The online Bosworth-Toller is a little more user friendly than Clark Hall, as it actually allows you to search the dictionary. What’s more, the search box actually has an auto-complete feature. This is very useful when looking up Old English words. When you encounter an Old English word in the wild, it will often have an inflectional ending which won’t be present in a dictionary headword. Thus, it can be useful to focus on entering the first syllables of a word and using the auto-complete feature to let you see which options possibly best reflect your word.
Another tricky thing about searching for Old English headwords is that, while the consonants in Old English tend to be relatively stable, the same cannot be said for the vowels, which may change due to mutations or in strong verbs or due to the dialect of the source. If you have difficulty locating a word with the auto-complete option in a simple search, it may help to try the advanced search option.
Sometimes doing a headword search with the “contains” or “starts with” options will be the ticket for finding a word that is eluding simpler searches. The “contains” option is also a very useful way for identifying morphological elements. For instance, doing a “contains” search for gold will bring up all the entries that contain that element. This can be very useful when looking for compounds in Old English.
The “find entry that:” search box can be useful if you want to try out a variant spelling, but its downfall is that it may pull up entries that don’t pertain to the word at all, but merely contain it as part of one of its example quotations. Judicious use of this box can be helpful, but also frustrating, as it will typically bring back way more results than are relevant to your search. One way it can be useful, however, is as a way of doing reverse look-ups based on a modern English word, although again, depending on the word you may end up getting more than you expected.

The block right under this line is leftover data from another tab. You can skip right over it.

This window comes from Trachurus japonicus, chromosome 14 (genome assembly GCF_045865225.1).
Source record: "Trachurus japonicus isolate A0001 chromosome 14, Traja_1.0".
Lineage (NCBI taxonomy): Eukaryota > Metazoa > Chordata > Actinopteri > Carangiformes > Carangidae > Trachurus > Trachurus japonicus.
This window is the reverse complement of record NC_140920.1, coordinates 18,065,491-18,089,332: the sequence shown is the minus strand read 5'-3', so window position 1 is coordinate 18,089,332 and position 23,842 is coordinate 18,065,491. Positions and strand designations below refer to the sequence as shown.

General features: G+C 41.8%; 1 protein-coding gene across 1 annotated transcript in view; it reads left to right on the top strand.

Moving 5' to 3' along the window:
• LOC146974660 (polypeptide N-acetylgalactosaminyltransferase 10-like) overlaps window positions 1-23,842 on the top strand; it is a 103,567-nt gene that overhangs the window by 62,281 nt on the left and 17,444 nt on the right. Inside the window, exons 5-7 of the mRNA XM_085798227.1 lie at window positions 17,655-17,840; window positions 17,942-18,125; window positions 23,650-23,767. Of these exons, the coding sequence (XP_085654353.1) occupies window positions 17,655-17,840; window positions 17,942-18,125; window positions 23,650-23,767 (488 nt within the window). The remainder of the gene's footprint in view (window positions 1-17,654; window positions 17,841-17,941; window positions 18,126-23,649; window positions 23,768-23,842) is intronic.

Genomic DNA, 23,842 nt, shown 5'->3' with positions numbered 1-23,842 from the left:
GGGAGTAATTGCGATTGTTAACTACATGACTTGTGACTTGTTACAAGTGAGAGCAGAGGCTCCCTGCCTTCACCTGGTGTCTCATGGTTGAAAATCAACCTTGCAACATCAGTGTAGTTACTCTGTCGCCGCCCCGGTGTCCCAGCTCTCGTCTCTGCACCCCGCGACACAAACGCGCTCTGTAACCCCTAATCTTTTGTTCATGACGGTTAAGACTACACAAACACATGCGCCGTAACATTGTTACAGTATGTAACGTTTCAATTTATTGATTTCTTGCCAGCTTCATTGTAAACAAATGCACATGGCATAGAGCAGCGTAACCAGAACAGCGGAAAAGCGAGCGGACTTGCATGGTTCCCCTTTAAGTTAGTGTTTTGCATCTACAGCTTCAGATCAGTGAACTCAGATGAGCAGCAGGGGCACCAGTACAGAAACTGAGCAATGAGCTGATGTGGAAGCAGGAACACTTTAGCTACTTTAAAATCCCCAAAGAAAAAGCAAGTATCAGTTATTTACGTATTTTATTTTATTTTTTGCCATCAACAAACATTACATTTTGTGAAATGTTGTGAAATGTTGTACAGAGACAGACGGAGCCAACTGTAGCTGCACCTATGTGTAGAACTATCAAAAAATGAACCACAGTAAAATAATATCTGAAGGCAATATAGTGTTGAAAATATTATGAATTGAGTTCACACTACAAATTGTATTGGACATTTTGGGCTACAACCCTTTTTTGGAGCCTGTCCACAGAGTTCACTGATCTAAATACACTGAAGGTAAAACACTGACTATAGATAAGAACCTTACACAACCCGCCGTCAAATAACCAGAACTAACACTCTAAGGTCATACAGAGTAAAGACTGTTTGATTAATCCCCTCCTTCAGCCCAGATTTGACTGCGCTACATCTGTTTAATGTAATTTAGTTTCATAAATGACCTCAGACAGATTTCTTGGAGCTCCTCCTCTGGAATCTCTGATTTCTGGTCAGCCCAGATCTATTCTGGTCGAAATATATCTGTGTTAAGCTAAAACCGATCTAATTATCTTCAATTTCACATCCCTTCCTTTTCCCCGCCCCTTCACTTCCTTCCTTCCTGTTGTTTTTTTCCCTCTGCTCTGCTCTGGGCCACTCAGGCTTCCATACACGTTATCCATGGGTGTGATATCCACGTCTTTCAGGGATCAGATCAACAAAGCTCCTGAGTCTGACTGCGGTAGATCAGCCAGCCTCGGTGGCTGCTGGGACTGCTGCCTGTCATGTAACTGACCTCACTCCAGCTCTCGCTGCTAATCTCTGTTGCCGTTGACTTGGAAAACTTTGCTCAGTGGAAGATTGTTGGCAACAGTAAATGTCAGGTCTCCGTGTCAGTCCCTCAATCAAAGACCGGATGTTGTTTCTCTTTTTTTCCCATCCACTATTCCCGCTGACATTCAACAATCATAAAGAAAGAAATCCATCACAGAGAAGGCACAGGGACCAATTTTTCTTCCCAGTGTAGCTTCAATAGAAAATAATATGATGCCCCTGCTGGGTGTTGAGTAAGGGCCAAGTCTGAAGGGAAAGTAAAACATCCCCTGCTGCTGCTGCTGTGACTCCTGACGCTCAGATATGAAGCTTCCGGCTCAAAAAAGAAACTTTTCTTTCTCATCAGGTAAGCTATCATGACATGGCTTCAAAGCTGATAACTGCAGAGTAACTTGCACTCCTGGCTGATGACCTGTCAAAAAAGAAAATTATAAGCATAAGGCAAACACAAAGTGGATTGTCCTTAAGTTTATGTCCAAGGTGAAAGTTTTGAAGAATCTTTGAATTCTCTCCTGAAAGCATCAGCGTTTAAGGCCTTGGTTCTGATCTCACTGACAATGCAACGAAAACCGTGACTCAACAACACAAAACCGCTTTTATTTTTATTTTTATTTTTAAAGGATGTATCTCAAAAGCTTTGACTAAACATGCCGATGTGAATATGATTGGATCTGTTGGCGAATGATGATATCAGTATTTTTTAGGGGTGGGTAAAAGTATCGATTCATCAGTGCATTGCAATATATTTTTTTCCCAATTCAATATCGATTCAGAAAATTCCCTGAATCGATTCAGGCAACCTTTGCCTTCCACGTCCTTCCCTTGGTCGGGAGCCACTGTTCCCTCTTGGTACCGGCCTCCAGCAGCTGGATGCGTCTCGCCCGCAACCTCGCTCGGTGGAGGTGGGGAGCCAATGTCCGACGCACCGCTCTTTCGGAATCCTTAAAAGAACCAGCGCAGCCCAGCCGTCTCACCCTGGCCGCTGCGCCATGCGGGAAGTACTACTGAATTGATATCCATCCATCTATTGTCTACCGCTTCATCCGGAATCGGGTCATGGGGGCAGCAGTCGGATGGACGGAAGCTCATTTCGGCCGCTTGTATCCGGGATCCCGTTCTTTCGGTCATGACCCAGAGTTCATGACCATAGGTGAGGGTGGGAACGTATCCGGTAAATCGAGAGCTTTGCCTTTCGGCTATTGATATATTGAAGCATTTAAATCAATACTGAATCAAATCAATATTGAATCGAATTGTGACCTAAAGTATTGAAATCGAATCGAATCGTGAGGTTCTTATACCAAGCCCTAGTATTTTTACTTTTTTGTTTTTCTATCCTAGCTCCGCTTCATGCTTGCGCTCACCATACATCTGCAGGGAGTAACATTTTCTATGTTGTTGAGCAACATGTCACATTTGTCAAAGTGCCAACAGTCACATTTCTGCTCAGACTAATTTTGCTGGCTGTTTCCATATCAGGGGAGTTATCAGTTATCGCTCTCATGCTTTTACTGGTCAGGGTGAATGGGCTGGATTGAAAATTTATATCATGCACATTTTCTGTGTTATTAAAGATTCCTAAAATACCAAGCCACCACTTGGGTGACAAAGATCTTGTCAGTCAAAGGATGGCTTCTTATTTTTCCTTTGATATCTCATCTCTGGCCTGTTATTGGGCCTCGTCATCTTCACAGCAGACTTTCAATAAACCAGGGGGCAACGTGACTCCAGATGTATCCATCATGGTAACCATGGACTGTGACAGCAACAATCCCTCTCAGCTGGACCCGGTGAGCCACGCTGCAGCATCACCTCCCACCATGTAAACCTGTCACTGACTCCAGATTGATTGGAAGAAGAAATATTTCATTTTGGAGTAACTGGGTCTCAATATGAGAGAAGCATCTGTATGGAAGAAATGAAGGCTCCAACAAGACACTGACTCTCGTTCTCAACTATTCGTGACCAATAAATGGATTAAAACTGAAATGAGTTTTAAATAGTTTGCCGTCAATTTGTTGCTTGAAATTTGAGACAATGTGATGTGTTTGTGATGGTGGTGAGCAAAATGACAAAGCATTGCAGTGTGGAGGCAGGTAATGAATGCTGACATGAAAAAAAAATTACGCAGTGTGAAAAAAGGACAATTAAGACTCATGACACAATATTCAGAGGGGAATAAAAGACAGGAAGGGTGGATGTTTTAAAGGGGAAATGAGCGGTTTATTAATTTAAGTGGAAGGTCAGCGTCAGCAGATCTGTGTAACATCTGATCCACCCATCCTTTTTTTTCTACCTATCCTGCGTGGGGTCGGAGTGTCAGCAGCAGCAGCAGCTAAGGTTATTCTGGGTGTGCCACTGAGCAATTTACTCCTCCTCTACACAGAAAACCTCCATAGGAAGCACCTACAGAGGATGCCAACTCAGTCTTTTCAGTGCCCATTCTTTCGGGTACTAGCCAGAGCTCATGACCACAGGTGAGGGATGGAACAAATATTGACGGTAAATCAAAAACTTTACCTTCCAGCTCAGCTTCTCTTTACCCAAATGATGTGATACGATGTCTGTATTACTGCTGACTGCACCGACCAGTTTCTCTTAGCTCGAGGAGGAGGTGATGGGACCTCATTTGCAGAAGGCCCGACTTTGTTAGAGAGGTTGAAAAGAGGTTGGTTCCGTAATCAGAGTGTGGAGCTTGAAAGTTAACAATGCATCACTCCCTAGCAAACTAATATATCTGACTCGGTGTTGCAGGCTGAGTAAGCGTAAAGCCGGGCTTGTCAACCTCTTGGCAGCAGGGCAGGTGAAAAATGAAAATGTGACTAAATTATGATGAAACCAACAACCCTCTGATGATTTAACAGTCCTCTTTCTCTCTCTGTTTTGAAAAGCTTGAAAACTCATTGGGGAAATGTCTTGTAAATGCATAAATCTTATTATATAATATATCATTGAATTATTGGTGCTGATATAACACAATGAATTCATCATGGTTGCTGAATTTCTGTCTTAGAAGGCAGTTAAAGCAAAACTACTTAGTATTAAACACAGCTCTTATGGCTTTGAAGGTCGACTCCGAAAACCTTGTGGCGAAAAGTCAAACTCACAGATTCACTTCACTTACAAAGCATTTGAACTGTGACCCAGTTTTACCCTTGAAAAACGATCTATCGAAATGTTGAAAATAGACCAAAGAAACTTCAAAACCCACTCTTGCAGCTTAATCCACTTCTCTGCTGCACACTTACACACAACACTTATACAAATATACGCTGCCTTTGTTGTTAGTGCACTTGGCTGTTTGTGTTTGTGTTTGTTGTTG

Sometimes this process can be a little bit tricky. If you wanted to know the Old English word(s) for shit, for instance, you wouldn’t find any entries unless you played around with synonyms a bit. A search for poop leads to the etymologically unrelated nautical word for poop-deck (from the Latin puppis), and bowel movement also gives no results. Thinking like an eccentric 19th century lexicographer turns out to be challenging at times. But excrement is a far more rewarding search term. Dung, while a common term in the definitions, actually turns out to be a bad search term because of the prevalence of the –ung suffix in Old English words.
Entries in Bosworth-Toller provide more information than those in Clark Hall. The entry for goldsmiþ (notice that Bosworth-Toller uses þ instead of ð), for instance, looks like this:
Here we get illustrative quotations and a much fuller indication of potential sources, although again, interpreting the sources often requires more advanced knowledge of the field. These fuller entries mean that Bosworth-Toller is a much more useful dictionary for research purposes, and is especially useful for headwords that have not yet been published by the DOE.
Creating an Account to Access the DOE
The DOE is a subscription based service, and unfortunately I don’t think I can convince the library to get an institutional subscription for the benefit of this one class. But, fortunately for us, the DOE allows you to have free access up to 20 times per year, which should be plenty for the assignments we will be working on in this class. There is an FAQ that explains how to sign-up for free access to the DOE on the main page (http://www.doe.utoronto.ca/pages/free.html), but I will also provide screenshots of the whole process.
The first step is to go to the DOE Project Online Store and click Login. Make sure that you don’t click on any of the options to purchase a subscription.
On the Login page, select the option for New Customer
The next page will require you to enter a bunch of information about yourself. I can say from personal experience that the DOE is not going to sign you up for a bunch of mailing lists or anything of the sort. No unwanted e-mails about increasing the size of your lexicon.
Once you have filled out the required information, you will be sent to a confirmation page, at which point you are ready to begin accessing the DOE.
Using the DOE
The reason the DOE is such a time-consuming project is that it is attempting to be a comprehensive dictionary of the language. Before they even began writing entries, they created a searchable corpus of all texts written in the period (sometimes including multiple manuscript variants for key texts). The DOE takes account of all known instances of a word being used in extant sources and includes information about the number of occurrences, attested spellings, and provides much fuller examples of illustrative quotations. Looking at the entry for gold-smiþ demonstrates what this looks like in action. The DOE also includes this as a sample entry accessible from the main page. This sample entry can be very useful to consult if you don’t remember what the parts of an entry are. However, the links on the sample entry are non-functional. This entry looks like this: